Therefore, what we are left with is partial information and a very limited capacity to understand it. So what do we do?

First, we admit to ourselves that we have these limitations and that we do not know or understand everything.

Second, we admit to ourselves that while we do have minds to process information, we are limited to by our own bodies. We, that is the personality and mental capacity of who we are is encapsulated or contained within a physical body. Information can only pass through our bodies and get into our minds by the physical “doors” that our bodies contain. Information passes through our eyes, ears, fingers to our brain where it can be processed and assimilated into our mental image of the world. There is a natural limitation in this and sometimes even a distortion of the information because of our physical senses.

Yet, we also admit that there are millions of other people around us, equally limited like we are in their ability to understand the world around them. However, an important fact exists. Each of these people have their own unique collection of experiences and understandings that have made them who they are just like us.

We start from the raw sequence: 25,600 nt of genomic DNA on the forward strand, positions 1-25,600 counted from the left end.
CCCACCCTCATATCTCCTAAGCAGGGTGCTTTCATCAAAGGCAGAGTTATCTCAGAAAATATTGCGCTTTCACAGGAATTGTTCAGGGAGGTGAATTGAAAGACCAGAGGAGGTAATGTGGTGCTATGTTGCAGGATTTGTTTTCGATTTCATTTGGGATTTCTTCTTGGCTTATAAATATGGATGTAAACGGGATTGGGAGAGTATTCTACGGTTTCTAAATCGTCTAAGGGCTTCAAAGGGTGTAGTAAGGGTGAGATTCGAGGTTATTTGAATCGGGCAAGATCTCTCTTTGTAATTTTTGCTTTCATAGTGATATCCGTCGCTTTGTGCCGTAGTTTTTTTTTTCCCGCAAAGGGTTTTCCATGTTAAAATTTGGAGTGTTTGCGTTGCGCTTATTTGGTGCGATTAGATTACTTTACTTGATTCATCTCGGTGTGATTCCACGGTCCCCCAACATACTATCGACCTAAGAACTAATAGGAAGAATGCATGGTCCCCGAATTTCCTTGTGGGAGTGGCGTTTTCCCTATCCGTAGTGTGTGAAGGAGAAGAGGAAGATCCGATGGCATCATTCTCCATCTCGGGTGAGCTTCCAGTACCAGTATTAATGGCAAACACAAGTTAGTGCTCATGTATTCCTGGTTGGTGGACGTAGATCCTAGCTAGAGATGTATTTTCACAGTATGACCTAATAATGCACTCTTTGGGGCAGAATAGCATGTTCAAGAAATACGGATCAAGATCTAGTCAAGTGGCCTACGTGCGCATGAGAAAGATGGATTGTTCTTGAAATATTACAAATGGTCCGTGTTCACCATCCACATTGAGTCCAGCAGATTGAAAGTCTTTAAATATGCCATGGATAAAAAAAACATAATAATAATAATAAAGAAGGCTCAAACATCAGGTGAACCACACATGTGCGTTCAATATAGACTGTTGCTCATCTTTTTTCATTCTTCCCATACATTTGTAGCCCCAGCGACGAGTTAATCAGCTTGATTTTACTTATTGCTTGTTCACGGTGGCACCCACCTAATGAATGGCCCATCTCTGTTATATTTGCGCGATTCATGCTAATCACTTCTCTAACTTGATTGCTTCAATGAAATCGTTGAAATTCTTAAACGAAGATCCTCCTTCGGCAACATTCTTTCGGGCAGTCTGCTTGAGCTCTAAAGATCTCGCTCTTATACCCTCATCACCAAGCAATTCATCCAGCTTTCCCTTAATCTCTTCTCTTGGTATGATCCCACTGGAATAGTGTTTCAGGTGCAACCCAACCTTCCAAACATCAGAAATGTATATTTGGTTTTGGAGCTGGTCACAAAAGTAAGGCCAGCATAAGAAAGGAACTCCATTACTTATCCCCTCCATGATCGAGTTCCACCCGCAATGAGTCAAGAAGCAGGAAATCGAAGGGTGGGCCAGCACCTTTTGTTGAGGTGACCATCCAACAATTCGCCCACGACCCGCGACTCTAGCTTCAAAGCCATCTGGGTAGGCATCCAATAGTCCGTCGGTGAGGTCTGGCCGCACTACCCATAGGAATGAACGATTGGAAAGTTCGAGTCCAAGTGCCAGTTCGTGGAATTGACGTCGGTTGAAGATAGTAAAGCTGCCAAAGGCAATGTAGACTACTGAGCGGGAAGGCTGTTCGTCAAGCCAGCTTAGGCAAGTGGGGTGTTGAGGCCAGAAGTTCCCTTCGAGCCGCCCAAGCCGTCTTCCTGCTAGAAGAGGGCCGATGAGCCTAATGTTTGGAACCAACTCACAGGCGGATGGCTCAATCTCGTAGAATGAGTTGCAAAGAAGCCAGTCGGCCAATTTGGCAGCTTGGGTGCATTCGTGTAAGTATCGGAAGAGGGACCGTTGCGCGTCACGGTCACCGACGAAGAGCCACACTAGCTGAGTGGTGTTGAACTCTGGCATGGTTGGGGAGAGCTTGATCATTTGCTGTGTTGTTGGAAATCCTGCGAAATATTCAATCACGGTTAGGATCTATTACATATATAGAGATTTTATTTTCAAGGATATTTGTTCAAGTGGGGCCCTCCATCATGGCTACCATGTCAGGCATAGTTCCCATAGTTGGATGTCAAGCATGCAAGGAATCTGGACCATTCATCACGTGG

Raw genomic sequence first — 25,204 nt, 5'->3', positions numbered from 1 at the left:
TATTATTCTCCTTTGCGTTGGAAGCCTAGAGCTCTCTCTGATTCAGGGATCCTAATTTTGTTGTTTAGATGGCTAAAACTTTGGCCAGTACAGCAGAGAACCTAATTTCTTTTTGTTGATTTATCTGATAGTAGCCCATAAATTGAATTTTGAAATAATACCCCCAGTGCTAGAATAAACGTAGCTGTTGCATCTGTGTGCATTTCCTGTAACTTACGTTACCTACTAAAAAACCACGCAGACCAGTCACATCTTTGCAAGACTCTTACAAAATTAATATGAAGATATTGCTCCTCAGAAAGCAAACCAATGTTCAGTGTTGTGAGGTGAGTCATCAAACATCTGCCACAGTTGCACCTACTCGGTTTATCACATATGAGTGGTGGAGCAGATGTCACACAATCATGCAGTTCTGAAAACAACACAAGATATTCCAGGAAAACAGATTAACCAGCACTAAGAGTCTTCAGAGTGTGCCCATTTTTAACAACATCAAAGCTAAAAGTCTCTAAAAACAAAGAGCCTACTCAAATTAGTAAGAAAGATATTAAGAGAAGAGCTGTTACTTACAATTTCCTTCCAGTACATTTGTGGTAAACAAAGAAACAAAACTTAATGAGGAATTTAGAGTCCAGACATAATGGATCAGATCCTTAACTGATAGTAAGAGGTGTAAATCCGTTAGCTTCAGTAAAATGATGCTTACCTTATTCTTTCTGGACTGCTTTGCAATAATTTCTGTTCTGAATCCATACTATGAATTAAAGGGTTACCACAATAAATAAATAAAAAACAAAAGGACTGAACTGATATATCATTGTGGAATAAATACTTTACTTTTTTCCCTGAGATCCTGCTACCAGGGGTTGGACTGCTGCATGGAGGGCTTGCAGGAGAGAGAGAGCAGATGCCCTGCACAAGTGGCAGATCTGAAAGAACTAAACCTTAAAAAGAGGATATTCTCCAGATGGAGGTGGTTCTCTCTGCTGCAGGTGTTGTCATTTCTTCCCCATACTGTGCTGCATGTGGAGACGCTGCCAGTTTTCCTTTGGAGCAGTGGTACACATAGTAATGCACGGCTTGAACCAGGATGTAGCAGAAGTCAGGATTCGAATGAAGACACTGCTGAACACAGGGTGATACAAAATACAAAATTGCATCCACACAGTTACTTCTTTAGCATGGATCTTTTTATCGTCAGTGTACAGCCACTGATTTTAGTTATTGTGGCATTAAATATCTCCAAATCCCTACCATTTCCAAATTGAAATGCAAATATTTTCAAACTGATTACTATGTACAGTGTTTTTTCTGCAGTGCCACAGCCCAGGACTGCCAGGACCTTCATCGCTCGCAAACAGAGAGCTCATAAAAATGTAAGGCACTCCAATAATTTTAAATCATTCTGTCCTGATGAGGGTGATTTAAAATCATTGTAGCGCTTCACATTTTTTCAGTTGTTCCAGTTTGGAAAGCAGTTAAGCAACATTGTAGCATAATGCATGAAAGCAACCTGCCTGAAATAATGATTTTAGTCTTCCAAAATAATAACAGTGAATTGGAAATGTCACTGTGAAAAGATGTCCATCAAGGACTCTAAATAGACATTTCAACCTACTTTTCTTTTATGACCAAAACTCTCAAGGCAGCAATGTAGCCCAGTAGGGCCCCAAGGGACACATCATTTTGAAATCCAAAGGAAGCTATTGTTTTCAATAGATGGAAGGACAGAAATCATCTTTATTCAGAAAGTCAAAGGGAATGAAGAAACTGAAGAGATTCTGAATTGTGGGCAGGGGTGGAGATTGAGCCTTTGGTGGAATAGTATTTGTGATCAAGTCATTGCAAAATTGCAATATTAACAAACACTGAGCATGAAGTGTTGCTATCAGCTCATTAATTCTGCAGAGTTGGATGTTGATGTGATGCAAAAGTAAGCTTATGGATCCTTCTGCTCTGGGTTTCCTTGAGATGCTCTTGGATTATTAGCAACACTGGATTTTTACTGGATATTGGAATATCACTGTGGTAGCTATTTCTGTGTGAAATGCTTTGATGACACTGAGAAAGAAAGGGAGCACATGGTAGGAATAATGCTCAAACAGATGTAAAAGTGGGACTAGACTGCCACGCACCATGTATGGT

Therefore, when we admit to ourselves that we do not know everything (and cannot) our mind begins to open. It opens to the fact that there are other sources of information and understanding available to us. We realize we can learn from other people; glean new understanding of ourselves when those others share their understanding with us. Once we open our mind, we can begin to look for new information that will make us more whole. We look to other people to teach us about their experiences so that we may understand ourselves better.

By admitting we do not know everything and realizing that no one else does either we begin to realize that all people are in the same situation – we are all trying to figure out life together and we all possess the same limitations.

This humble admittance creates a grace within us. We become more graceful to others because we realize they are just like us and we are just like them. We are all collectively trying to understand life as best as we can.